If they’re anything like me, Michigan fans will speed through this book and reach out to fellow fans to discuss it. They’ll also—and I didn’t think this was possible—appreciate Denard Robinson even more. College football fans in general will savor an unprecedented look inside a major program, which recounts the excitement on the field and the drama off of it.

I look forward to hearing from Three and Out readers in the coming months (it comes out tomorrow). As always, post your comments here and/or email me at andrew@thesportsjournalists.com.

Michigan Football 4-0: Deja Vu or Bowl Game Bound?

I am lucky in that the two teams I follow most closely—the New York Mets and Michigan football—have very strong blog communities. I reached out to seven prominent Michigan football bloggers to get their takes on the Wolverines now that, just like 2009, the team is 4-0. Below are lightly edited (and, in some cases, abridged) versions of many of the responses.

Before the season started, you predicted a X-X record. Given the 4-0 start, is it fair to adjust that expectation? (Blogger’s preseason prediction, if one was made, appears before their answer.)

Greg Dooley, MVictors: (6-6) It’s definitely fair to adjust preseason expectations after watching Denard through four games. I didn’t expect us to get through both UConn and Notre Dame unscathed. But I’m really not convinced that the defense will pull them them through the Big Ten schedule.

Brian Cook, MGoBlog: (7-5) Yes, for a couple of reasons. They won two games that were considered coin flips (or thereabouts) before the season, so that’s a game right there. And then Denard is probably worth another game even accounting for the goofy defense. I’m now on the 9-3/8-4 borderline.

Dave Nightingale, Maize n Brew: (7-5) Honestly, no. I fluctuated between and 8-4/7-5 record because of Michigan’s defense, not because of the performance on offense. Going into the game against Indiana, I’m petrified of the Hoosier’s offense and our ability to defend it. When you’re dead last in pass defense and eighth in rush defense (in the Big Ten) going into conference play, I’m not so sure it’s prudent to start dreaming big.

Bob Agno, Big House Blog: (7-5) Yes you can. Before the season we had two big question marks: How would the defense hold up and who would be Michigan’s QB? I still think there are a number of questions on defense, but the offense is much more explosive than I expected. I expect Michigan to go 8-4 with the high still 9-3. The big test will be to see how Michigan plays against a defense like Iowa’s on October 16.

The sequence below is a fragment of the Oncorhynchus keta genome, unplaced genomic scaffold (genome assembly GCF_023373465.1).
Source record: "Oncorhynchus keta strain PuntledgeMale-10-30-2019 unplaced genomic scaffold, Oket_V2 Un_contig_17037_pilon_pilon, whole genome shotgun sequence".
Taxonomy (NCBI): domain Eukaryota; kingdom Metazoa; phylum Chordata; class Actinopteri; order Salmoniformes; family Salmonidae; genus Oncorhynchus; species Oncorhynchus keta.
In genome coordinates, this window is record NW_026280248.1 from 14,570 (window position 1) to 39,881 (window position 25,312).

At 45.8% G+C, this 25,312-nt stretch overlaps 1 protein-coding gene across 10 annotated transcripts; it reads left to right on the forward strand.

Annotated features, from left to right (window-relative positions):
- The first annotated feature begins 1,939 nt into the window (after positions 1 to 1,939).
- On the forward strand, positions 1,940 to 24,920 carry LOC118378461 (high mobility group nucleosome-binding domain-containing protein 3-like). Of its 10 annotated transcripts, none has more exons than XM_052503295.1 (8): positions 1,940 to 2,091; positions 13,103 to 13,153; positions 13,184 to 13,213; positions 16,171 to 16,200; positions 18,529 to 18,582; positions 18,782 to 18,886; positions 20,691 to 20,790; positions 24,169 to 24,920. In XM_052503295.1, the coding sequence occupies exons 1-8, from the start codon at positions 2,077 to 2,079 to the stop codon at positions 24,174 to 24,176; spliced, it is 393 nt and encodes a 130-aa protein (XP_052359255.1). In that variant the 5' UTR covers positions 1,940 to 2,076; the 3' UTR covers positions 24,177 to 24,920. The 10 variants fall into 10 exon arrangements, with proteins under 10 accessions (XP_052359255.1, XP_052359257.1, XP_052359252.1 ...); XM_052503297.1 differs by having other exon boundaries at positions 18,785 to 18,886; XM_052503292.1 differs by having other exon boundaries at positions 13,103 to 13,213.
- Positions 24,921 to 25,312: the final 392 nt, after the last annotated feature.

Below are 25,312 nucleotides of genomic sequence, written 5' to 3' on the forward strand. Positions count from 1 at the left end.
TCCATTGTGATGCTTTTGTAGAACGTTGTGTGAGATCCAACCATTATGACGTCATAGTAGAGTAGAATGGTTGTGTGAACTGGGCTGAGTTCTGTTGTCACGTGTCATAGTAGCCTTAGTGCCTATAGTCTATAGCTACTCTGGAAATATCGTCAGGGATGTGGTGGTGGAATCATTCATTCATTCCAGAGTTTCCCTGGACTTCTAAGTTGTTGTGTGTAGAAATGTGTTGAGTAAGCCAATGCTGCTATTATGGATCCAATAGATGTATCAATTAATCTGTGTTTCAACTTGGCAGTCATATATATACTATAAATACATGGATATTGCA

Chris Gaerig, Burgeoning Wolverine Star: (8-4) I think Michigan has a chance to win nine games this year. Every game aside from Wisconsin and Ohio State at the end of the year looks winnable and in several of them, Michigan should be the favorite. The 2-0 start was critical and gives them a bit of leeway for the eventual defensive apocalypse that will cost them a game against a Big Ten bottom feeder.

Lance Callihan, UMGoBlog: Before the season, I said we could beat or lose to anyone, yet I didn’t have much hope against Wisconsin or Ohio State. Now, anything truly can happen.

Brad Muckenthaler, Maize and Blue Nation: I guess I sort of predicted seven or eight wins, but I never picked individual games. After four weeks, and four wins, I don’t feel any need to adjust that prediction. The Big Ten season is a whole different animal, and anything can happen.

How much does last year’s 4-0 start and subsequent collapse affect how you look at this year’s team?

Dooley: It’s a heavy weight for me. I think we’ll know after the Michigan State game whether this defense can hang.

Cook: Not much. The 2009 team was getting outgained (yardage-wise) and still winning; this team has a huge yardage advantage.

Nightingale: Remembering just how bad Michigan’s been on defense the last three years (this year included) is what keeps my expectations grounded. Last season, more than anything, taught me not to overlook obvious flaws in a team just because you root for them.

Who doesn’t like watching Denard Robinson play football?

Agno: I think the offense is more explosive than it was in 2009. Even with Michigan’s fast start last year you saw the offense sputter at times. This year, Michigan’s offense has been consistently been moving the ball. It’s hard to say that the Michigan defense is better in 2010 without Brandon Graham, Donovan Warren, and Troy Woolfolk, but this defense seems to be playing smarter through four games. The other positive is that Michigan already has a road win this year. With that said, the collapse in 2009 is still fresh in everyone’s minds. Fans will hold their collective breath until Michigan has qualified for a Bowl game.